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DeeAnna Merz Nagel
Nov 24, 2009

Surveillance: Do You Know Where Those Cameras Are?

I saw a feature on the local news about security and surveillance and I was astonished at how common surveillance cameras are. They are everywhere~ in subway stairways, on street corners, in the grocery store, at major theme parks. And actually, I guess I knew that. We all know that, right? But how many of us walk into a hospital or an office building and don't even notice the camera at the entrance? What happens if the building you lease has a surveillance camera at the entrance or in the building? It seems far-fetched but it might be a good idea to ask when you sign that new office lease.

Most security companies that install alarm systems will also install surveillance equipment that can be monitored remotely. And while the reasons for installing such equipment varies, our concern as counselors is maintaining client confidentiality. Now that our privacy is not so private anymore, it serves us to take extra precautionary steps. If you have your office in a large building and the camera is at the entrance, scanning everyone who walks in, yet the camera does not follow the person to a destination, is that okay?
Hospital lobbies track everyone coming in the door- patients, hospital staff, vendors, visitors` and yet this appears to be "okay" under HIPAA compliance. But what if you are just one of a couple of tenants in a building or say, a renovated house and the landlord has decided it might be a good idea to monitor the entrance with a camera for extra protection? If you lease an office you might not even know that a camera has been set up.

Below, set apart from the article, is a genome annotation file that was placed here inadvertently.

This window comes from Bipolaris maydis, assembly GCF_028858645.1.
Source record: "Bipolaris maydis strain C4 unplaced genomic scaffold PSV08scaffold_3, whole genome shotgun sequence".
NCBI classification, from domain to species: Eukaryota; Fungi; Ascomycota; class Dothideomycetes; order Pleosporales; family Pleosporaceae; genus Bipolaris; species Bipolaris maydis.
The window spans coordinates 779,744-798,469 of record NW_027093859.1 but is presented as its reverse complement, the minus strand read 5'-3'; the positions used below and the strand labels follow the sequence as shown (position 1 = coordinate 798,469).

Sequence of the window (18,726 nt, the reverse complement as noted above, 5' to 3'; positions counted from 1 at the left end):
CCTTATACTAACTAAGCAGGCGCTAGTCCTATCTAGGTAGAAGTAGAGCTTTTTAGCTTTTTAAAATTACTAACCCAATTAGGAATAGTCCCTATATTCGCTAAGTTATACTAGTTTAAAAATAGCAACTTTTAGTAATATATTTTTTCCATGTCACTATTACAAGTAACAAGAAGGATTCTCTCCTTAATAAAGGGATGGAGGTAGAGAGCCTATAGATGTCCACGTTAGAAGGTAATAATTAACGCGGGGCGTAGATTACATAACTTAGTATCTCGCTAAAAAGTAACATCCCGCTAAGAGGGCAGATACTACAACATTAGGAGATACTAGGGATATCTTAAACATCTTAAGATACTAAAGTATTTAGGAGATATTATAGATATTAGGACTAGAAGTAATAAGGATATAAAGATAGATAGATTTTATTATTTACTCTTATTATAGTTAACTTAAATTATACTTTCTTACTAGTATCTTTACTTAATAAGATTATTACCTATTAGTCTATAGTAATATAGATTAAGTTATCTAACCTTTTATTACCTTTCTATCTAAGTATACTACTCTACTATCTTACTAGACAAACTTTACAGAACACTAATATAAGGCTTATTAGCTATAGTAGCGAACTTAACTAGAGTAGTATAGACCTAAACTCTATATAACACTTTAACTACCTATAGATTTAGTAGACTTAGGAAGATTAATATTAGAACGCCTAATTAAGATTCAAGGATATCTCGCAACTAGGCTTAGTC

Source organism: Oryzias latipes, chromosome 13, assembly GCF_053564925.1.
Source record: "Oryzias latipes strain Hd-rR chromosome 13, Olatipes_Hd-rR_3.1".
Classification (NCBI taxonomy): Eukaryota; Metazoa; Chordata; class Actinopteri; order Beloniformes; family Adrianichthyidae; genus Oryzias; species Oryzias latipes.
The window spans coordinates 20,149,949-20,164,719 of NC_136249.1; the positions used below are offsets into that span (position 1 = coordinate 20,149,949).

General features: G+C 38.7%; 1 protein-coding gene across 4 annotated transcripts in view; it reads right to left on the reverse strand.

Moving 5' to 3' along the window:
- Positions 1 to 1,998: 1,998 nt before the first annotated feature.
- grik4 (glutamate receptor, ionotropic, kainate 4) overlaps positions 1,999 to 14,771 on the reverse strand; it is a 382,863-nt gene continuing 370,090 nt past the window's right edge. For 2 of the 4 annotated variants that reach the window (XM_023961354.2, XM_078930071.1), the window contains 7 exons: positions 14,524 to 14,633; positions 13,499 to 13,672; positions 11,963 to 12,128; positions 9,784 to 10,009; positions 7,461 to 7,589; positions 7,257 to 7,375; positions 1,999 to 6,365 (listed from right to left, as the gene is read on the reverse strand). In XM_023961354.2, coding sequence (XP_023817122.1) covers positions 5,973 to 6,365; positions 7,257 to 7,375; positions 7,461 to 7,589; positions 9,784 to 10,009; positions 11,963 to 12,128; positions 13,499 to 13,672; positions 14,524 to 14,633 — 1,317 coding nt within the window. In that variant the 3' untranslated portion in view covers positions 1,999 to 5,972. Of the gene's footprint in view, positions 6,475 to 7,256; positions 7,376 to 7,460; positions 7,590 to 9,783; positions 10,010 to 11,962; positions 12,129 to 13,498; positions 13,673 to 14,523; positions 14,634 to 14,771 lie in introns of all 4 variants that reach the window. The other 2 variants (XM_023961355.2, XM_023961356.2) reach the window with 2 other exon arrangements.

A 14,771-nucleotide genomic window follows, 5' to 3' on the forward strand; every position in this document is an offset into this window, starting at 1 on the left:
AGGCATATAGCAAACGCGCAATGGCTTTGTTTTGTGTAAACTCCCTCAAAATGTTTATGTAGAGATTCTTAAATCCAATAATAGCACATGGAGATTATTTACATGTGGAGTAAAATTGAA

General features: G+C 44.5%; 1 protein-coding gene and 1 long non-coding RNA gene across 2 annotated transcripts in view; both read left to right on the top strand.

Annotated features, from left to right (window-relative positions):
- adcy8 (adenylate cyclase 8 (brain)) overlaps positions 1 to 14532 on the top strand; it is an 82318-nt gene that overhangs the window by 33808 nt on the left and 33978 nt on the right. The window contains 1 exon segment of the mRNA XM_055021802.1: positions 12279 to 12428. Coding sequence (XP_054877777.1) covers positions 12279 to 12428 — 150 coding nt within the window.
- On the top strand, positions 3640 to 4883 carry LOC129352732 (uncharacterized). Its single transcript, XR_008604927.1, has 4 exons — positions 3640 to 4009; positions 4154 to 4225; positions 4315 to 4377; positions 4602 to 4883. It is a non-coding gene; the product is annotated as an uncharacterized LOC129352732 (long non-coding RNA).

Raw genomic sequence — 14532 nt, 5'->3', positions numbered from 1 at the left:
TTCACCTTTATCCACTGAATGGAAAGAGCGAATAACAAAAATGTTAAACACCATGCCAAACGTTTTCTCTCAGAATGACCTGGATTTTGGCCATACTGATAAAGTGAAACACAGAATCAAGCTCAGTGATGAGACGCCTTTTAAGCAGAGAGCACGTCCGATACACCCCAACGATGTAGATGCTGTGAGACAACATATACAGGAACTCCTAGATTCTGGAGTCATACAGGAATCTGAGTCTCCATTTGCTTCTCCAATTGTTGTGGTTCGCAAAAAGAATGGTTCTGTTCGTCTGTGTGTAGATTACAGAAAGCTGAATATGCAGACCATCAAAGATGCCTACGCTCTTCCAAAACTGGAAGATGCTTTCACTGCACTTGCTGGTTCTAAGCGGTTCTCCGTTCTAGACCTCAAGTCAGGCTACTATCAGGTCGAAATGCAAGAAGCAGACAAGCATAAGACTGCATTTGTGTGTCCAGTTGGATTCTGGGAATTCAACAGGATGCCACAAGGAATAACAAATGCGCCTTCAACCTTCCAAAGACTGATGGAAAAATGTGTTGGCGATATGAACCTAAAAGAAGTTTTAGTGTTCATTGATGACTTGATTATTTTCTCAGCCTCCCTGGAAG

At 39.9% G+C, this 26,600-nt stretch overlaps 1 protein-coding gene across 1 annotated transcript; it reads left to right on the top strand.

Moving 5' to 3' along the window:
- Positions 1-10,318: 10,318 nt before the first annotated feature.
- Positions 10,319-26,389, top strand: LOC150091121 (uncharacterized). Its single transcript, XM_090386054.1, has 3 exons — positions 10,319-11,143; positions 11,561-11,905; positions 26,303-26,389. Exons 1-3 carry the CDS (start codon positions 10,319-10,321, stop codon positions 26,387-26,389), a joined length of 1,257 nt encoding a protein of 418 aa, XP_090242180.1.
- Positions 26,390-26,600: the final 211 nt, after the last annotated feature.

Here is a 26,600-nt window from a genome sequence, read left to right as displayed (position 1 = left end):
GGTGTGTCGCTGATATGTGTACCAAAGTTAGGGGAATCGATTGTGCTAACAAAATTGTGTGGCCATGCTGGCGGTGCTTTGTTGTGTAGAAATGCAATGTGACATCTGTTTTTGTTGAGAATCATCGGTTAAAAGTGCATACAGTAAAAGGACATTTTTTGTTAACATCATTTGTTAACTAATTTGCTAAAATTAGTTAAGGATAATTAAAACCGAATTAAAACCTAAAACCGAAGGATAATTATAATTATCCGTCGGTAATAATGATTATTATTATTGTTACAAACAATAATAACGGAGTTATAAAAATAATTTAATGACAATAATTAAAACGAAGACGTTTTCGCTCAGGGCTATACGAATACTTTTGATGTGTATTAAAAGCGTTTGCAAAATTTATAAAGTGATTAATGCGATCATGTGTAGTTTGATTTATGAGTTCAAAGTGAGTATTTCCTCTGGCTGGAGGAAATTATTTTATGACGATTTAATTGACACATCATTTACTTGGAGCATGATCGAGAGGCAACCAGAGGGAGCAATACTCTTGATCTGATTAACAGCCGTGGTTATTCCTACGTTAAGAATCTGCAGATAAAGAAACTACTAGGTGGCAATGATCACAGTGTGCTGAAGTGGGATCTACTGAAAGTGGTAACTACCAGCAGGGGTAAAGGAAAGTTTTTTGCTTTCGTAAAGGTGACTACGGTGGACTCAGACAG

What would make surveillance acceptable? If the landlord signs a HIPAA Business Associate Agreement does that suffice? And even if that did protect you legally, who has access to the tapes? The landlord? The security company? What if the large building housing many offices has cameras set up in the entrance but the building is located in a small town? I am thinking it becomes easy to connect the dots and confidentiality might be breached.

It used to be that some counsellors were concerned about placing a sign outside indicating counseling services because some people do not want to be seen pulling into a therapist's office. And then we had to comply with HIPAA if a shared office offered client sign-in. We make sure that client names are not visible to other clients and guests signing in. But we have to worry about cameras? It is a sign of the times!

DeeAnna Merz-Nagel is a clinical counselor, teacher, workshop presenter, sat on the ACA Cyber Technology Taskforce, and is co-founder of the Online Therapy Institute

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